Calling all wizards: It’s time to take up your wands and test your spell-slinging skills against each other in intense online matches in Wands Alliances. The new 3v3 multiplayer game from Cortopia Studios has a variety of classes and spells for you to choose from before you head out to battle within the streets of Victorian London. And it’s out today on Meta Quest 2 for $19.99 USD.
Wands Alliances is a spiritual successor to the 1-on-1 magic dueling game Wands (available on the Rift and Quest Platforms). The tactical nature of the original game hasn’t changed. You still move by teleporting to specific points on a map, and with many unlockable spells to choose from, you need to consider your battle kit (loadout) carefully as you can only take a handful of them with you online. But by shifting to a team-based style of play, Wands Alliances makes you think about how your loadouts and character class abilities will complement those of your teammates.
There’s so many possible strategies that Wands Alliances Creative Director Michael Nordström likes to describe the game as “first-person chess.” We spoke with Nordström about how Cortopia built on the foundation of the first game while also making Wands Alliances feel fresh and different.
What kind of lessons did Cortopia learn from making Wands? And how did that help inform the development of Wands Alliances?
Michael Nordström:Wands taught us loads—not only about balancing a tactically complex game, but foundational lessons about VR. You have to remember that when Wands was released, VR was still in its infancy. So with each new technology that arrived for VR (6DOF, controllers, controller tracking, etc.), we had to go back, re-examine our assumptions of what a VR game was, and modify it to fit this new paradigm shift. The great thing with Wands Alliances is that now we’ve been able to take all those lessons and experiences to build something from the ground up. A distinct example of this is the new shooting range in Wands Alliances. Based on the lessons we learned from Wands, we changed the spells to be represented by cards. This allowed us to give the player a nice physical interaction when building their battle kits, and we also attached the spell’s description to the card. If the player points the card to the shooting range, they can test it instantly.
We have a couple of dev diary posts scheduled to appear on our website for anyone interested in the inception of the original Wands and how Wands Alliances came to be.
Why is Wands Alliances more of a spiritual successor, rather than a direct sequel, to Wands?
MN: The short answer is that we don’t feel this is a direct sequel to Wands. The long answer is that when designing the game for a 3v3 experience, we realized some major mechanics would need changes or tweaks. The main difference came from the fact that players now have more than one enemy to focus on, which means you can flank or be flanked, surround or be surrounded, and so on. Certain design decisions that made Wands the high-octane experience it is today made Wands Alliances more frustrating. In order to get the 3v3 experience to the level where we knew it had to be, design changes were needed. What we’ve ended up with is a game that has the spirit of Wands with its fast-paced tactical magic casting, as well as adding an entirely new layer of cooperation and social experience.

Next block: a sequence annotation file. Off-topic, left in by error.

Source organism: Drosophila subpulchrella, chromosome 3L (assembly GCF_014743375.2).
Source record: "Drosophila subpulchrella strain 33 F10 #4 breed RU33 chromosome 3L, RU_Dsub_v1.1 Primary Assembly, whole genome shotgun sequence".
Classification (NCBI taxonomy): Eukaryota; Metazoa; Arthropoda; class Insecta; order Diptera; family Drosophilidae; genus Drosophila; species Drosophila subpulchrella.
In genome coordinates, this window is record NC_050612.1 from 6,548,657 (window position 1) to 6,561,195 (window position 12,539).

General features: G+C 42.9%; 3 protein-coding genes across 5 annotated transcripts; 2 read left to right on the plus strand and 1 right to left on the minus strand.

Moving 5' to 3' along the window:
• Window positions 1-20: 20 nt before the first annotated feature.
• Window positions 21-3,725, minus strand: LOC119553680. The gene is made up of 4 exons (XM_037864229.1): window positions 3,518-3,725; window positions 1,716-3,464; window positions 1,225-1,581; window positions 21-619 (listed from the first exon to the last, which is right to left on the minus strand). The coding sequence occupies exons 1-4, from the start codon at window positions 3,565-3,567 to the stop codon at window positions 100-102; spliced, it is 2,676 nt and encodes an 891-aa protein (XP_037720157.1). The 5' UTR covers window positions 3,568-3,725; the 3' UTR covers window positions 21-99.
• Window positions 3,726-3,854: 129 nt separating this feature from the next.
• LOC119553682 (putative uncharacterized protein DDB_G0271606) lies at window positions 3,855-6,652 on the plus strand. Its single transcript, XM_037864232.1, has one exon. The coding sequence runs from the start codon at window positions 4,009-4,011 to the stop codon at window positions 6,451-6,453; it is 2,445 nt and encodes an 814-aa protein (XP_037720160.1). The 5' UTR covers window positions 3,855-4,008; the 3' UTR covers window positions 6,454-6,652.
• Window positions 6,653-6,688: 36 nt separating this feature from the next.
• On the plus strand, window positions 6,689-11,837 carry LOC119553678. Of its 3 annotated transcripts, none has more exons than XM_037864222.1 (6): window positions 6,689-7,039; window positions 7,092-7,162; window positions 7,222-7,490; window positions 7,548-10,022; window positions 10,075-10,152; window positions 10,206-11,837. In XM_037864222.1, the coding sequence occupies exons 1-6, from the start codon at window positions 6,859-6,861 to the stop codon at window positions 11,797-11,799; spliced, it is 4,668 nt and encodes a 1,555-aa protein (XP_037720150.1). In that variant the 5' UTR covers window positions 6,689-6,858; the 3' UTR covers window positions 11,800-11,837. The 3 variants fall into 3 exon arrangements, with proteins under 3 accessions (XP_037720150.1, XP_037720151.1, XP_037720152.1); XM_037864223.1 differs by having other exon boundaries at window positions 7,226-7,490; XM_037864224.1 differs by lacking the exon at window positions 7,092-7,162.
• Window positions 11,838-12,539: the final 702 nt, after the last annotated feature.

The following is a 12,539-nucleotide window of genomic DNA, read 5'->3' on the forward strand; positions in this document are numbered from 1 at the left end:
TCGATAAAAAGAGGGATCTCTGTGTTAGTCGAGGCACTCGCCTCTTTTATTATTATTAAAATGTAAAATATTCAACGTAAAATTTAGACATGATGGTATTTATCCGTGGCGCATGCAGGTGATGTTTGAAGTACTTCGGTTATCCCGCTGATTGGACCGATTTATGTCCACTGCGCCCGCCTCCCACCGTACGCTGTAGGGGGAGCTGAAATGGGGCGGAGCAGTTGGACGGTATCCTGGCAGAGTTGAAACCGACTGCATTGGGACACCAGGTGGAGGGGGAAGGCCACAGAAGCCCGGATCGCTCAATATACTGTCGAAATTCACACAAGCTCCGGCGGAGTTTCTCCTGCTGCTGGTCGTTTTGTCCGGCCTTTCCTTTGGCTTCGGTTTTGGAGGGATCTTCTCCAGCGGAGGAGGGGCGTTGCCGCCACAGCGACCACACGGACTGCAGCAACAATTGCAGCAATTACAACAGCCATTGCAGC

How does Wands Alliances build and improve on the original game?
MN: Three things come to mind: spells, playspace, and traversal mechanics (teleportation). Early in development, we reflected on the fact that players love to find new ways to use spells—ways we can’t think of. Therefore we decided that we need to give players as much freedom as possible in this regard. One example of how we approached this: All spells are physical objects, which means you can shoot them out of the sky. Another great example is the spell Gravity Well, which attracts all physical objects within its radius towards the center. During our testing players have used this to shoot around walls, make sure projectiles hit their target, or defensively make themselves harder to hit. We can’t wait to see what crazy tactics players will come up with!
The second thing is playspace. We set out to make the action intense with high stakes in each movement. However, if you’re always worried about jumping into your TV set or cupboard, this intensity takes a back seat to caution. We worked very hard to make sure that our levels in Wands Alliances work with the staged playspace mode. The player should know where in their room they are at all times and be able to focus on being active and aggressive without worrying that they’re getting too close to crashing into something.